CLOSING half of Glasgow’s job centres could be against hundreds of claimants’ rights to equality, a city lawyer has claimed.

Angus McIntosh, a leading solicitor at the Castlemilk Law and Money Advice Centre, has said the proposals to close half of Glasgow’s job centres would make it extremely difficult for disabled people.

The further distances people would be required to travel, if the proposals to go through, would put disabled claimants at risk of being sanctioned.

“If these closures do happen it’s going to be extremely difficult for lots of people,” said McIntosh.

“The distance people would need to travel could put those with restricted mobility at a real risk of missing the likes of appointments to continue their employment and support allowance ( ESA), leading to sanctions or being moved to job seekers allowance (JSA).

“There are plenty of people who are going to be affected by this and we felt the matter needed investigated from a legal standpoint.”

Speaking at a public meeting in the Castlemilk Community Centre, the 55-year-old raised the issue that a lack of information had been provided to the public through the consultation document.

Having looked in to the issue after being invited to the meeting by Stewart McDonald MP the solicitor pointed out that there was no indication that a clause within the Equality Act 2010 was looked in to when the proposals were put forward.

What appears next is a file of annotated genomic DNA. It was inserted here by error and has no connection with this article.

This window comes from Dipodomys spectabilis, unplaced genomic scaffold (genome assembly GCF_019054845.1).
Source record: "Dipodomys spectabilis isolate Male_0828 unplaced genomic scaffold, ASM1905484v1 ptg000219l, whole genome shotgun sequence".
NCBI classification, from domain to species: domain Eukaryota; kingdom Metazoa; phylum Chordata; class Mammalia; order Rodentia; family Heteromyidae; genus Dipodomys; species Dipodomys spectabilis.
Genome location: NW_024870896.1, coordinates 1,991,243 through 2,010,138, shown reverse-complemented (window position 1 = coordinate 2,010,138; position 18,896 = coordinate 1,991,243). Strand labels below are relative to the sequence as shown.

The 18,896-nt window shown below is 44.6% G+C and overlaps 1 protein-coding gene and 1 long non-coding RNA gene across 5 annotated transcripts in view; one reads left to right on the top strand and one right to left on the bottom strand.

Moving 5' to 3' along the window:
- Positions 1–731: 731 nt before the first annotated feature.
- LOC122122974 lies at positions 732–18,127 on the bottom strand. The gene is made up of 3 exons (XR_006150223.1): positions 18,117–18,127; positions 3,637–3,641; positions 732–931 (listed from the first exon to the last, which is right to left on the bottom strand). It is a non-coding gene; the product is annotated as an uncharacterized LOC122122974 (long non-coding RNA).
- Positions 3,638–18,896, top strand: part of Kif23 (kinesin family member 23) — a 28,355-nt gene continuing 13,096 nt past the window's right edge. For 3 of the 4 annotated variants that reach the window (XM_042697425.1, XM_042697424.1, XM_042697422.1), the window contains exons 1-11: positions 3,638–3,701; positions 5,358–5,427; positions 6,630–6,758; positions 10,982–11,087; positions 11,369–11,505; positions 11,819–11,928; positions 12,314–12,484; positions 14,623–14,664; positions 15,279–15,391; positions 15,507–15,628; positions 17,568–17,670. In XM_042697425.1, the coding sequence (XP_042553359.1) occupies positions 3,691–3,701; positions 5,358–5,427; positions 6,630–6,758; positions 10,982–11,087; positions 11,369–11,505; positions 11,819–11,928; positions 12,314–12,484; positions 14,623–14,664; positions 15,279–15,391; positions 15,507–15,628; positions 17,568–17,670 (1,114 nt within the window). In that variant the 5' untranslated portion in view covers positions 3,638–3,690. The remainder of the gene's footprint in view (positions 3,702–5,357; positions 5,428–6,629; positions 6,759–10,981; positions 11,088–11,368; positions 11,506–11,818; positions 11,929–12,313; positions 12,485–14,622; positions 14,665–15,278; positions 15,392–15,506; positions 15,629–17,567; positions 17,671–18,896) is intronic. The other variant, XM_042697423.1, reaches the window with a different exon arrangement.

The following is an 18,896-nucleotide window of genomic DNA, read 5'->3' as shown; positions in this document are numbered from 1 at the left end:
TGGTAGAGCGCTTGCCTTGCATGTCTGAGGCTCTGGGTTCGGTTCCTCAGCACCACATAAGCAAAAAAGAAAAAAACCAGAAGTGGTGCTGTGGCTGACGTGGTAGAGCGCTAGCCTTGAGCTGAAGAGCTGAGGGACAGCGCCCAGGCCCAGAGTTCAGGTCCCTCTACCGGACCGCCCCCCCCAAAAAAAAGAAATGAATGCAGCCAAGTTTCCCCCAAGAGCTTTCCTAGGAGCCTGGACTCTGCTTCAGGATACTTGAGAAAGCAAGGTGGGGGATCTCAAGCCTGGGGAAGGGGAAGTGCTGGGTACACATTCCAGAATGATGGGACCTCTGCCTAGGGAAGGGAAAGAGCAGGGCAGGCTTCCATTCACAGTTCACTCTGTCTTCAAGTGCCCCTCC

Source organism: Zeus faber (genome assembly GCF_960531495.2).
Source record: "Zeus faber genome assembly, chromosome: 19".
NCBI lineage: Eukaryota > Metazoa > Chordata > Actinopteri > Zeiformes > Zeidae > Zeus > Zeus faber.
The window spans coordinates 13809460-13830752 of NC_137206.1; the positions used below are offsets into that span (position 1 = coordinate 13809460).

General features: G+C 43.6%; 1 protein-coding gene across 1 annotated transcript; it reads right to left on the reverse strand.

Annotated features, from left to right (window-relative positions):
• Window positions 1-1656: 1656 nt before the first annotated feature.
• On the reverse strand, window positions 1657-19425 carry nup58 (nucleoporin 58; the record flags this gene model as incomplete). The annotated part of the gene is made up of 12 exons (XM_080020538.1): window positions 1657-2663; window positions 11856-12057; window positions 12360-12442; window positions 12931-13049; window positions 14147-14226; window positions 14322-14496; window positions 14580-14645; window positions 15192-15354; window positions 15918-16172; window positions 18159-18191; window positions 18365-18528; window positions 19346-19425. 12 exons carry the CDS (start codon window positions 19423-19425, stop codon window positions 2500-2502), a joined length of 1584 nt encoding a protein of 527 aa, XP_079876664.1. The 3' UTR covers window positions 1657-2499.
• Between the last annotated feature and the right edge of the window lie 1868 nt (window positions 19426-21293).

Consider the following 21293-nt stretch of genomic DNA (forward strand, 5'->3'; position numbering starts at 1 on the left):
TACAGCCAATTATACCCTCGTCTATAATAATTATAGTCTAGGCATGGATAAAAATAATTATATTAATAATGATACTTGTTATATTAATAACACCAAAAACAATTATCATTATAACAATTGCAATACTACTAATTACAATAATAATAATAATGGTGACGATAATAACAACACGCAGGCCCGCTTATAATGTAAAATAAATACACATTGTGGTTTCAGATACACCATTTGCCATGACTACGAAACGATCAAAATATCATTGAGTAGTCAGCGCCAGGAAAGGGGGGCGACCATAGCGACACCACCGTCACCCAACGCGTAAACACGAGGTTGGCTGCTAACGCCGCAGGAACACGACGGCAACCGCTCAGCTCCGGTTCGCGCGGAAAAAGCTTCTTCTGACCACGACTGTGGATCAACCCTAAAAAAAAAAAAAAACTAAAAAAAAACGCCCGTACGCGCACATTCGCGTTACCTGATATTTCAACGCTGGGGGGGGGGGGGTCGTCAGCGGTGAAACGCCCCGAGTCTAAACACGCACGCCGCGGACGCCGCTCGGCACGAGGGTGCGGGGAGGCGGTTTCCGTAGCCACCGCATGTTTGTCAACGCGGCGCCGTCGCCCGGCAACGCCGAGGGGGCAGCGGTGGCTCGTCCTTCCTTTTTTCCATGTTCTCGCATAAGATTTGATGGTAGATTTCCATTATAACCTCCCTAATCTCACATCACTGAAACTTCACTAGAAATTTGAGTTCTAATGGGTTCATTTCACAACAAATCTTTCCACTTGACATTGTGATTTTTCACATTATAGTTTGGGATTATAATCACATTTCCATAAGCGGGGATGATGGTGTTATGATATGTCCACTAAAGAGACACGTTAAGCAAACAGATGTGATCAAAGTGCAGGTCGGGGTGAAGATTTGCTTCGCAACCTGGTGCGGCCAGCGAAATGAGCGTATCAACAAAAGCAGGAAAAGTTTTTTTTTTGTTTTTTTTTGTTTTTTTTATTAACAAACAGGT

McIntosh said: “There is little detail in the consultation document and one thing that is not mentioned is whether the government took what they are required to do by law within the Equality Act 2010.

“In particular, section 149 of the act, public sector equality duty, states that a public authority must have due regard to the need to advance equality of opportunity between persons who share a relevant protected characteristic and persons who do not share it.

“One of these protetced characteristics is disability and the government, under this act, must ensure they have taken removing or minimising disadvantages, are considered.

“The government may well have looked in to this, but it has not been made clear whether they have or not. It’s important that this proposal is contested collectively, politically and legally as there is a large amount of people who are going to be worse off because of this.”

The solicitor pointed out that he was making the general point and said, if legal action is to be taken, people would have to come forward and present their case as soon as possible.

He added: “Given the time frame given for judicial review you only get three months.

“With these proposals made public on December 7 it would be the safe option to assume the timeframe commenced from that point.

“So this would mean individuals who wish to help build a legal case would need to come forward as soon as the can before March 3.

“There are people out there who will be put in to very difficult positions. This proposal which is nothing more than a money saving exercise is just going to make things much, much worse.”